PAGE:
Good morning from Portland, but political eyes are further south of Maine to Washington, D.C., where Republican presidential front-runner Donald Trump met with his party’s members of Congress on Thursday.
Those meetings were a bit uncomfortable, according to The Washington Post.
With senators, Trump had confrontations with Jeff Flake of Arizona and Ben Sasse of Nebraska, both of whom have criticized him. With the House caucus, Trump misstated the number of articles to the constitution and pleaded with members to “say great things” about him afterward.
Naturally, we wondered what the two Republicans in Maine’s congressional delegation — Sen. Susan Collins and Rep. Bruce Poliquin of the 2nd District — thought about this. Neither have formally endorsed Trump.
That’s where it gets cagy. Poliquin’s political adviser, Brent Littlefield, refused to directly answer a question on whether or not the congressman was even at the meeting, referring a reporter to a noncommittal statement from May.
Luckily, we usually get basic questions about prominent politicians answered, one way or the other. Roll Call reporter Simone Pathe said Poliquin was spotted entering and exiting the Capitol Hill Club, where the meeting took place.
Contrast that with Collins, whose spokeswoman, Annie Clark, quickly responded with a message saying the senator went to the meeting. However, Collins wasn’t available for interview on Thursday and Clark didn’t elaborate.
Collins has often addressed the controversial nominee, saying in May she could support Trump if he acts more presidential and stops with the “gratuitous personal insults.”
But Poliquin has gone into contortions to avoid any public discussion of Trump. In March, he ignored a POLITICO reporter’s question on Trump. His May statement praised Trump’s trade stances and his status as a “job creator.”
He has addressed Trump behind closed doors. In May, an audiotape was leaked of Poliquin telling a conservative group that Trump will win in November because Americans are fearful of social change and economic futures.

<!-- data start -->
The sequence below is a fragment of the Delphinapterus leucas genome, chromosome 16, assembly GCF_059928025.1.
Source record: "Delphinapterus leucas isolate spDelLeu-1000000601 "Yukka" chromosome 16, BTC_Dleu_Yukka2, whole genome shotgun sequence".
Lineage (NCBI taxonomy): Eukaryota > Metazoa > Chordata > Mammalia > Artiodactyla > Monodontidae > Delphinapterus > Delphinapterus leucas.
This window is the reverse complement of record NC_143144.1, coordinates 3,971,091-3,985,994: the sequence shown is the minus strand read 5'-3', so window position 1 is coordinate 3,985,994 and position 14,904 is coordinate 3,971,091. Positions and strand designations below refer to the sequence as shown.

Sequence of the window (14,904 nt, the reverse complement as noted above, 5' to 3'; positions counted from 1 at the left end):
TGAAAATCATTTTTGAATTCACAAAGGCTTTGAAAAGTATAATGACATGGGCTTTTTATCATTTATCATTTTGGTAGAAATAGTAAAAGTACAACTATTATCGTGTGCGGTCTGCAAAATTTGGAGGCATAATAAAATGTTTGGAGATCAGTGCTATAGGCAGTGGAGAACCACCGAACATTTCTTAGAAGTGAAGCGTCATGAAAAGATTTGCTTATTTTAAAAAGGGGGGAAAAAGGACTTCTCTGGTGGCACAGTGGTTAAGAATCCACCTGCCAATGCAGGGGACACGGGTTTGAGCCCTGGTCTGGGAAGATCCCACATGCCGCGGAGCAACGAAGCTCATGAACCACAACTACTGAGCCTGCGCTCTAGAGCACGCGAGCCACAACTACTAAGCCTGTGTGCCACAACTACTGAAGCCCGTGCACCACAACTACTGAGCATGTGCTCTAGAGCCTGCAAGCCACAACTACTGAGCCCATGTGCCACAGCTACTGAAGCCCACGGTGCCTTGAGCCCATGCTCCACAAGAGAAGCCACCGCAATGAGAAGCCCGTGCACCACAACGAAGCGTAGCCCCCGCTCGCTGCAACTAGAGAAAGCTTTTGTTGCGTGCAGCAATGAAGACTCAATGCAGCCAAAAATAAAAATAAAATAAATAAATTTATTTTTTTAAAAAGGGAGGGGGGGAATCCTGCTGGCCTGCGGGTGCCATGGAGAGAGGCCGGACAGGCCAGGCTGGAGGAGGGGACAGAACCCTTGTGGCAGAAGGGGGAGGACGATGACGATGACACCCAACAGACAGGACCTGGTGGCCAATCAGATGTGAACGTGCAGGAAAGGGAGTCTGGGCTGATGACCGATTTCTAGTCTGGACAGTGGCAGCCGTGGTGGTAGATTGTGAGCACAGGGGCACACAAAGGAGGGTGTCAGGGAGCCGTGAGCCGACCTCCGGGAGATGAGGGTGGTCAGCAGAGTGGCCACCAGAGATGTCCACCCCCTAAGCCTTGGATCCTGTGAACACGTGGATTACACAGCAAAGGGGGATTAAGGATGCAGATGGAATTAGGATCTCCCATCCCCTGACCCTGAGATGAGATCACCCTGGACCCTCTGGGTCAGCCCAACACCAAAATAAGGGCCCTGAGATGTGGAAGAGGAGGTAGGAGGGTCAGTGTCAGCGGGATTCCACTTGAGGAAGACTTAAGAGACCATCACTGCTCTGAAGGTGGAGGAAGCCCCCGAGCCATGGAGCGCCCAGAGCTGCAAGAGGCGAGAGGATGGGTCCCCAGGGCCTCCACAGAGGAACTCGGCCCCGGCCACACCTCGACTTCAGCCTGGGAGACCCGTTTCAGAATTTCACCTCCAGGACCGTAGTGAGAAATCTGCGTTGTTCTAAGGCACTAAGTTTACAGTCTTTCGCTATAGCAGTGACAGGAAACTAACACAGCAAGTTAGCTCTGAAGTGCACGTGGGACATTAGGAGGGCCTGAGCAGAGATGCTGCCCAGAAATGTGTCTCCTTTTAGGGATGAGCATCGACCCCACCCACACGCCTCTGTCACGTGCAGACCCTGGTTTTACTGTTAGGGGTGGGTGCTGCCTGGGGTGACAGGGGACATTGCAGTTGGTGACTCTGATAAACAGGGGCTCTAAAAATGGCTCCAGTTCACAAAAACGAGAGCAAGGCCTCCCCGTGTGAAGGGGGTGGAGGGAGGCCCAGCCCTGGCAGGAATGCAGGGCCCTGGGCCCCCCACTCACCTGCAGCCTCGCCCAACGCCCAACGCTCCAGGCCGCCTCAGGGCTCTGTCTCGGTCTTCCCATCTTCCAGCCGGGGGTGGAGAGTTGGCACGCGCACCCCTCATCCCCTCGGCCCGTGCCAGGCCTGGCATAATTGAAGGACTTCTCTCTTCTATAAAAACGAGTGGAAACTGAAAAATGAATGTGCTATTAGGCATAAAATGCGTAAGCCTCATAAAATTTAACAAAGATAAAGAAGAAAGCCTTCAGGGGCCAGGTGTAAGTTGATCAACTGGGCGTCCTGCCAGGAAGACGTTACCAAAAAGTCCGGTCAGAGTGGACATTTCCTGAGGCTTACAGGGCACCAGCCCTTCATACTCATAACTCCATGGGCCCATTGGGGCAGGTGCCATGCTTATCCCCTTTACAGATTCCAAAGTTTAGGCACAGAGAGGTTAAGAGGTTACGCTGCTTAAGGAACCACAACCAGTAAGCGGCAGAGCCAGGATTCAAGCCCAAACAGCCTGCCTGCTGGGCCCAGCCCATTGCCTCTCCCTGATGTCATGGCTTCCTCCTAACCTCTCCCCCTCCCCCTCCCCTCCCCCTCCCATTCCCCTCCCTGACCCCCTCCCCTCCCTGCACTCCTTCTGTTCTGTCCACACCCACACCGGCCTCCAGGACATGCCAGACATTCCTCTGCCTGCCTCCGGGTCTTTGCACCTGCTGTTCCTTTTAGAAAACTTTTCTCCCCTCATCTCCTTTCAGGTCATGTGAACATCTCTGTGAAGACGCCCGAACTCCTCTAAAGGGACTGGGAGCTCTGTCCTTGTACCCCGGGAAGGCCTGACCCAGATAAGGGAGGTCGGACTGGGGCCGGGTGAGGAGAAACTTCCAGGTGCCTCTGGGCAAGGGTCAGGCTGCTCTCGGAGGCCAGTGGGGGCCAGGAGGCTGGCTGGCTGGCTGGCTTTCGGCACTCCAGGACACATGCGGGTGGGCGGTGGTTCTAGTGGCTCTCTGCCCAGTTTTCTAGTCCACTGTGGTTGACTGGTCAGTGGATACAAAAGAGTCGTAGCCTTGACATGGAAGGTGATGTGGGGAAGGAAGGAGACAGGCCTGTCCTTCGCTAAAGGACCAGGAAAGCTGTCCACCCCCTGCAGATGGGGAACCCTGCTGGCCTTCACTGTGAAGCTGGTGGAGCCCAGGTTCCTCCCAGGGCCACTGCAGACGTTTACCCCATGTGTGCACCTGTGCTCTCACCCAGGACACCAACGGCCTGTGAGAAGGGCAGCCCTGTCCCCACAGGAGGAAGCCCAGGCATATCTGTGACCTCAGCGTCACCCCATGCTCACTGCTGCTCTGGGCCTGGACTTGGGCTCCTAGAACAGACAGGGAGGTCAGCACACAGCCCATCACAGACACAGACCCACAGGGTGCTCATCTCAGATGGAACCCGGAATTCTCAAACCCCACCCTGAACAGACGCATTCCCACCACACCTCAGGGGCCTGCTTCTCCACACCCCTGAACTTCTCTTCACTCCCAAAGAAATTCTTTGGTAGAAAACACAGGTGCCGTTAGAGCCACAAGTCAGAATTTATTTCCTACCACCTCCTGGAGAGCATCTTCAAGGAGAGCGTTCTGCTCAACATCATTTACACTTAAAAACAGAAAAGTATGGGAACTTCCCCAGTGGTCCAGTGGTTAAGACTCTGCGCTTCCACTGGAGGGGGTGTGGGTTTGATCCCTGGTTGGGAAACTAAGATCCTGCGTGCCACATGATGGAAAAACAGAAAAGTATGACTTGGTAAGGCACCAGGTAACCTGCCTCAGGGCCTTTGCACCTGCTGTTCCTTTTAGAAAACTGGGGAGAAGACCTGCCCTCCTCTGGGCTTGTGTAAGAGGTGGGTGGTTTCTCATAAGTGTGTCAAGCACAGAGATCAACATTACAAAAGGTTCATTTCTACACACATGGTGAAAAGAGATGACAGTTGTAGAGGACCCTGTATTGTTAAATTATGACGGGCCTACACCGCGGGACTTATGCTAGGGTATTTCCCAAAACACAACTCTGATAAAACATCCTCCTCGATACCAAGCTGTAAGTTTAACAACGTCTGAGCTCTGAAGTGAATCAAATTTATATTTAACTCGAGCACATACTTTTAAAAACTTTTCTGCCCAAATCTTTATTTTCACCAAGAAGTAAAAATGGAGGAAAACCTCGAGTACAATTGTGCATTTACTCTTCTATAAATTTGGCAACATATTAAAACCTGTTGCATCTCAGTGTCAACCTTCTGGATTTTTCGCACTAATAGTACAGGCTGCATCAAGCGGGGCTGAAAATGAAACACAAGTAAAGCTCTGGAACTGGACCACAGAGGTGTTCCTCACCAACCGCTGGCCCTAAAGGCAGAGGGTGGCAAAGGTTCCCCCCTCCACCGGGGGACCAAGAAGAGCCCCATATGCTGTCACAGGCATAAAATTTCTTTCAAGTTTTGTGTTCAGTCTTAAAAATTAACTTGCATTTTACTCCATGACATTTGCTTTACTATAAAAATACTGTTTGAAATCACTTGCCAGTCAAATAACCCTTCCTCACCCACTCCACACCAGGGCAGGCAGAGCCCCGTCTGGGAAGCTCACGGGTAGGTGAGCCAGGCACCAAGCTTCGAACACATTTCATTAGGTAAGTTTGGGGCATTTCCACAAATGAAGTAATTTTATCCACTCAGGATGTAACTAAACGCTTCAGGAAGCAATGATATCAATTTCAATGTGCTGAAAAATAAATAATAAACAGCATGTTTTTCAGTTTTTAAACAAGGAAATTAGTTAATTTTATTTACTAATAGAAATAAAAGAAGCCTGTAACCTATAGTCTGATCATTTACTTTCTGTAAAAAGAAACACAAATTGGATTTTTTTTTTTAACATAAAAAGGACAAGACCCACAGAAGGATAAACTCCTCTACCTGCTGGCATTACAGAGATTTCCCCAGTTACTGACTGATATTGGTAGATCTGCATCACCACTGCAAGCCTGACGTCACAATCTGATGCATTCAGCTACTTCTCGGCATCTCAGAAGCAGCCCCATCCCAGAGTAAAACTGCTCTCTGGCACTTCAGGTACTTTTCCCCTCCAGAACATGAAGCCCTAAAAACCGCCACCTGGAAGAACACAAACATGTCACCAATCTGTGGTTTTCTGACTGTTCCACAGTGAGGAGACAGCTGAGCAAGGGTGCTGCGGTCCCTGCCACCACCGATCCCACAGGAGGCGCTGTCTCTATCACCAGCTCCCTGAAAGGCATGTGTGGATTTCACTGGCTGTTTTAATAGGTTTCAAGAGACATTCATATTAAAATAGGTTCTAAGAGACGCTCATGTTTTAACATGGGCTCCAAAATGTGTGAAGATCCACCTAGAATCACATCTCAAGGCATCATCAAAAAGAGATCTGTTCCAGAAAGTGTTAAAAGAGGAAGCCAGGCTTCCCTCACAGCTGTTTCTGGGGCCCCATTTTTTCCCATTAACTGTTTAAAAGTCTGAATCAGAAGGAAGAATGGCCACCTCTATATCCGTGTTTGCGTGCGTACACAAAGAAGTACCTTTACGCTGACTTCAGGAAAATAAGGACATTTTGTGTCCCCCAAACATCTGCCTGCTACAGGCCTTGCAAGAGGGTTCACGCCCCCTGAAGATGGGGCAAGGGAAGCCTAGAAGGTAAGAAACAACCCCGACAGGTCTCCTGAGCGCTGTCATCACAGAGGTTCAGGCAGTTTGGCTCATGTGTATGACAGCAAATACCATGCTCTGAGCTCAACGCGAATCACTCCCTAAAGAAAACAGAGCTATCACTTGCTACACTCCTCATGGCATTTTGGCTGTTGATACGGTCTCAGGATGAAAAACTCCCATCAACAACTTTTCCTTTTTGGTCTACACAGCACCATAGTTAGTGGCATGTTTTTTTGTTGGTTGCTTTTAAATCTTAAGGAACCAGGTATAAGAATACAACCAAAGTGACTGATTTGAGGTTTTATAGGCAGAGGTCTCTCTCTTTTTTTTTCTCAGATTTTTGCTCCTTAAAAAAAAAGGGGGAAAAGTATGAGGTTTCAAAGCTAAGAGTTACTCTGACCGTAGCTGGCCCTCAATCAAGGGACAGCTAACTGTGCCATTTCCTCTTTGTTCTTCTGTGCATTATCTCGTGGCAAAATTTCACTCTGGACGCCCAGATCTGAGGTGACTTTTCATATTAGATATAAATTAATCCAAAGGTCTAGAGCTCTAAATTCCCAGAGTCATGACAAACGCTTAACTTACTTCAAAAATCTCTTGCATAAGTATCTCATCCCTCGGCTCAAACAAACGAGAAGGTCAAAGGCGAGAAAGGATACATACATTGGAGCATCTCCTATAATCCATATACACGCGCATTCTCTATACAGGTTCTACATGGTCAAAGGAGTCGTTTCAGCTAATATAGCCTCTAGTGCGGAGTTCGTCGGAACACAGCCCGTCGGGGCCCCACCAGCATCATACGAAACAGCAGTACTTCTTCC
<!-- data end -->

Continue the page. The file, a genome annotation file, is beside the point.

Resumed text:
He said Trump’s “not a policy person,” admitting that he doesn’t know what “half” the candidate’s policies are. But he sensed an opportunity for House Republicans, saying that Trump would leave policymaking to them.
Poliquin went on WGAN on Thursday. When host Ken Altshuler mentioned Trump, the congressman pivoted, saying “I’ll tell you, let’s talk about this, fellas, if you don’t mind” before discussing a tariff ruling aiding a Mechanic Falls manufacturer.
All of this evasiveness could be because of the freshman’s 2016 rematch against Democrat Emily Cain, which promises to be one of the bigger House races nationwide this year. He’ll try to keep the focus on bipartisan action, not national events.
Democrats have ramped up their messaging against him, with Maine Democratic Party Chairman Phil Bartlett saying in a Thursday statement that Poliquin is “so dedicated to deceiving Mainers that he won’t even admit to being at an event that a reporter caught him leaving.”
But Poliquin’s tack hasn’t changed, so we don’t expect it to now. It’ll be a question of how much more awkward this evasion will get. — Michael Shepherd
- A majority of the Legislature’s environment committee wrote a letter raising questions about the state permitting process for a proposed $69 million waste-to-energy facility in Hampden. The Tuesday letter says the plant doesn’t follow Maine’s waste hierarchy and that Maryland-based Fiberight LLC and the Municipal Review Committee haven’t demonstrated access to funds necessary to build and operate it.
- U.S. Rep. Chellie Pingree spoke out against Republican threats to punish Democrats who held a June sit-in on the House floor in a bid to force gun control votes. “I’m proud of what my colleagues and I did,” the Democrat from Maine’s 1st District said on Thursday, “and if that’s what it takes to get us a vote on bipartisan, common-sense laws to prevent gun violences, I hope we’ll do it again.”
- A group representing infectious disease doctors and scientists endorsed a bill sponsored by U.S. Sen. Angus King aimed at fighting the Zika virus. On Thursday, the Infectious Diseases Society of America called the SMASH Act “a positive step towards adequately preparing for and responding to mosquito-borne diseases.” — Michael Shepherd
- Snipers kill five Dallas police during protest over black shootings — Lisa Maria Garza, Reuters
- Why LePage wants voters to know Janet Mills is suing him — Christopher Cousins, Bangor Daily News
- FBI director pressed to justify closing Hillary Clinton email probe — Matt Zapotosky, The Washington Post
- Landline customers express confusion at FairPoint meeting in Bangor — Dawn Gagnon, BDN
- LePage rebuffs superintendents’ call for permanent education commissioner — Cousins
- Thirteen states ask court to halt transgender bathroom policy — Julia Harte, Reuters
- Westbrook is calling in an expert to track down the giant snake — Dan Macleod, BDN
Best of Maine’s Craigslist
- Mislaid at the mansion: A rabbit that bears a striking resemblance to the Playboy bunny, according to a picture, was found in Windham.
- 90 degrees of Bacon: “Cashier who looks like Kevin Bacon,” says a female shopper at Trader Joe’s in Portland, “your hot! I come through your line on purpose!” Here’s your soundtrack.
- Thanks for the clarity: “Looking for a female contractor who is experienced in building houses,” says a man in Auburn. “Not a sex post, just want to provide work opportunity.” I was expecting a sex post. Maybe I’ve been on Craigslist too long. — Michael Shepherd